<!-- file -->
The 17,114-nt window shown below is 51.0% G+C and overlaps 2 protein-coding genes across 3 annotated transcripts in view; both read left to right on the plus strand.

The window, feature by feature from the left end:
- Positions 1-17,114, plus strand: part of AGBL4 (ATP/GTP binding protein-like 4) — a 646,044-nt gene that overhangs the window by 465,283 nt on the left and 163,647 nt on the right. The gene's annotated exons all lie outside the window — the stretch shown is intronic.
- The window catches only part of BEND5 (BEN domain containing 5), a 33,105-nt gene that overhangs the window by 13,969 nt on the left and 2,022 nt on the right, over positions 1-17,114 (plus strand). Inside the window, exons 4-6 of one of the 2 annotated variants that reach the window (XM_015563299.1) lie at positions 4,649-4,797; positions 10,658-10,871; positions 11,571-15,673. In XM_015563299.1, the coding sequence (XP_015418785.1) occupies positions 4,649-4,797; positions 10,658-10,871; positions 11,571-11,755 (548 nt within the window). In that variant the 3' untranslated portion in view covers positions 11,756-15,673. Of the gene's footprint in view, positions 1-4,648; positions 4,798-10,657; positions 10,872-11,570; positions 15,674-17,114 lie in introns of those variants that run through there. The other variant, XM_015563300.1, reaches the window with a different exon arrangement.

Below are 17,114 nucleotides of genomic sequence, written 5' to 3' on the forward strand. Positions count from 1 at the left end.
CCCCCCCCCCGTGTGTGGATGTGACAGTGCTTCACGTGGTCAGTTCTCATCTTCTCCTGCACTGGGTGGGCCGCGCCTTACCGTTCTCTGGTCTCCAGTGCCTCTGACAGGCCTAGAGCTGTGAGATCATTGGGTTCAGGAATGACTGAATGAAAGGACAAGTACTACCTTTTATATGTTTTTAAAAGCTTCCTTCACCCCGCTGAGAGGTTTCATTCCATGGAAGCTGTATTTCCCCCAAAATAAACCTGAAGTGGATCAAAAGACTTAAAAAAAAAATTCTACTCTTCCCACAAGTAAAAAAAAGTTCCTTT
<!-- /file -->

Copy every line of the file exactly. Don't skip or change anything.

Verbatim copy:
The 17,114-nt window shown below is 51.0% G+C and overlaps 2 protein-coding genes across 3 annotated transcripts in view; both read left to right on the plus strand.

The window, feature by feature from the left end:
- Positions 1-17,114, plus strand: part of AGBL4 (ATP/GTP binding protein-like 4) — a 646,044-nt gene that overhangs the window by 465,283 nt on the left and 163,647 nt on the right. The gene's annotated exons all lie outside the window — the stretch shown is intronic.
- The window catches only part of BEND5 (BEN domain containing 5), a 33,105-nt gene that overhangs the window by 13,969 nt on the left and 2,022 nt on the right, over positions 1-17,114 (plus strand). Inside the window, exons 4-6 of one of the 2 annotated variants that reach the window (XM_015563299.1) lie at positions 4,649-4,797; positions 10,658-10,871; positions 11,571-15,673. In XM_015563299.1, the coding sequence (XP_015418785.1) occupies positions 4,649-4,797; positions 10,658-10,871; positions 11,571-11,755 (548 nt within the window). In that variant the 3' untranslated portion in view covers positions 11,756-15,673. Of the gene's footprint in view, positions 1-4,648; positions 4,798-10,657; positions 10,872-11,570; positions 15,674-17,114 lie in introns of those variants that run through there. The other variant, XM_015563300.1, reaches the window with a different exon arrangement.

Below are 17,114 nucleotides of genomic sequence, written 5' to 3' on the forward strand. Positions count from 1 at the left end.
CCCCCCCCCCGTGTGTGGATGTGACAGTGCTTCACGTGGTCAGTTCTCATCTTCTCCTGCACTGGGTGGGCCGCGCCTTACCGTTCTCTGGTCTCCAGTGCCTCTGACAGGCCTAGAGCTGTGAGATCATTGGGTTCAGGAATGACTGAATGAAAGGACAAGTACTACCTTTTATATGTTTTTAAAAGCTTCCTTCACCCCGCTGAGAGGTTTCATTCCATGGAAGCTGTATTTCCCCCAAAATAAACCTGAAGTGGATCAAAAGACTTAAAAAAAAAATTCTACTCTTCCCACAAGTAAAAAAAAGTTCCTTT